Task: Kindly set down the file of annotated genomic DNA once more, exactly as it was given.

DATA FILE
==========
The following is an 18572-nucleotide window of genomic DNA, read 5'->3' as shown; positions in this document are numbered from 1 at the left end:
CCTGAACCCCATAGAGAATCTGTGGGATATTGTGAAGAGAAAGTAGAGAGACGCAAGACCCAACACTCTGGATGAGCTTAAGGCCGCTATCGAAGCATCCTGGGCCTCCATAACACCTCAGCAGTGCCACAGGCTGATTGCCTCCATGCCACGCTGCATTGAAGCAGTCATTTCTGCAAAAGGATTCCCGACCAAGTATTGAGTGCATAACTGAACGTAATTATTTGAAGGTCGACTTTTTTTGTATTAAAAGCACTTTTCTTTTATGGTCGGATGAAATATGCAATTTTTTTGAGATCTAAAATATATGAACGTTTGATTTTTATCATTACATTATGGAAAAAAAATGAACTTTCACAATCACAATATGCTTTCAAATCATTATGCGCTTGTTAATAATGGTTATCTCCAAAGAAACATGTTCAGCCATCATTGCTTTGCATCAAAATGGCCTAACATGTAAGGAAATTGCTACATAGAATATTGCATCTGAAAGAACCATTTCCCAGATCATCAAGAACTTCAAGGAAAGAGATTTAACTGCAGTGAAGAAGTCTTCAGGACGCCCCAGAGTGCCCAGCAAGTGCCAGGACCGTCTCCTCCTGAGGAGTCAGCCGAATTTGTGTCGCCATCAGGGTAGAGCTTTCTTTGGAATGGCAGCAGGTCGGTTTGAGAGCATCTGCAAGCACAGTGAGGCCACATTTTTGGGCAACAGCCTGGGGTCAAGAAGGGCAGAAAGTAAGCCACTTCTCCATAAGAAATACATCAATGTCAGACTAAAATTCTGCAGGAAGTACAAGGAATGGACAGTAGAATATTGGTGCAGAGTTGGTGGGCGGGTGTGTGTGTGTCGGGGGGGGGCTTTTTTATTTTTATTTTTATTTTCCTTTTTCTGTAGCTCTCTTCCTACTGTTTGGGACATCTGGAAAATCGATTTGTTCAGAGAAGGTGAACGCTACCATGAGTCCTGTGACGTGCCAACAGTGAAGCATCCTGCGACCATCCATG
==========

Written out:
The following is an 18572-nucleotide window of genomic DNA, read 5'->3' as shown; positions in this document are numbered from 1 at the left end:
CCTGAACCCCATAGAGAATCTGTGGGATATTGTGAAGAGAAAGTAGAGAGACGCAAGACCCAACACTCTGGATGAGCTTAAGGCCGCTATCGAAGCATCCTGGGCCTCCATAACACCTCAGCAGTGCCACAGGCTGATTGCCTCCATGCCACGCTGCATTGAAGCAGTCATTTCTGCAAAAGGATTCCCGACCAAGTATTGAGTGCATAACTGAACGTAATTATTTGAAGGTCGACTTTTTTTGTATTAAAAGCACTTTTCTTTTATGGTCGGATGAAATATGCAATTTTTTTGAGATCTAAAATATATGAACGTTTGATTTTTATCATTACATTATGGAAAAAAAATGAACTTTCACAATCACAATATGCTTTCAAATCATTATGCGCTTGTTAATAATGGTTATCTCCAAAGAAACATGTTCAGCCATCATTGCTTTGCATCAAAATGGCCTAACATGTAAGGAAATTGCTACATAGAATATTGCATCTGAAAGAACCATTTCCCAGATCATCAAGAACTTCAAGGAAAGAGATTTAACTGCAGTGAAGAAGTCTTCAGGACGCCCCAGAGTGCCCAGCAAGTGCCAGGACCGTCTCCTCCTGAGGAGTCAGCCGAATTTGTGTCGCCATCAGGGTAGAGCTTTCTTTGGAATGGCAGCAGGTCGGTTTGAGAGCATCTGCAAGCACAGTGAGGCCACATTTTTGGGCAACAGCCTGGGGTCAAGAAGGGCAGAAAGTAAGCCACTTCTCCATAAGAAATACATCAATGTCAGACTAAAATTCTGCAGGAAGTACAAGGAATGGACAGTAGAATATTGGTGCAGAGTTGGTGGGCGGGTGTGTGTGTGTCGGGGGGGGGCTTTTTTATTTTTATTTTTATTTTCCTTTTTCTGTAGCTCTCTTCCTACTGTTTGGGACATCTGGAAAATCGATTTGTTCAGAGAAGGTGAACGCTACCATGAGTCCTGTGACGTGCCAACAGTGAAGCATCCTGCGACCATCCATG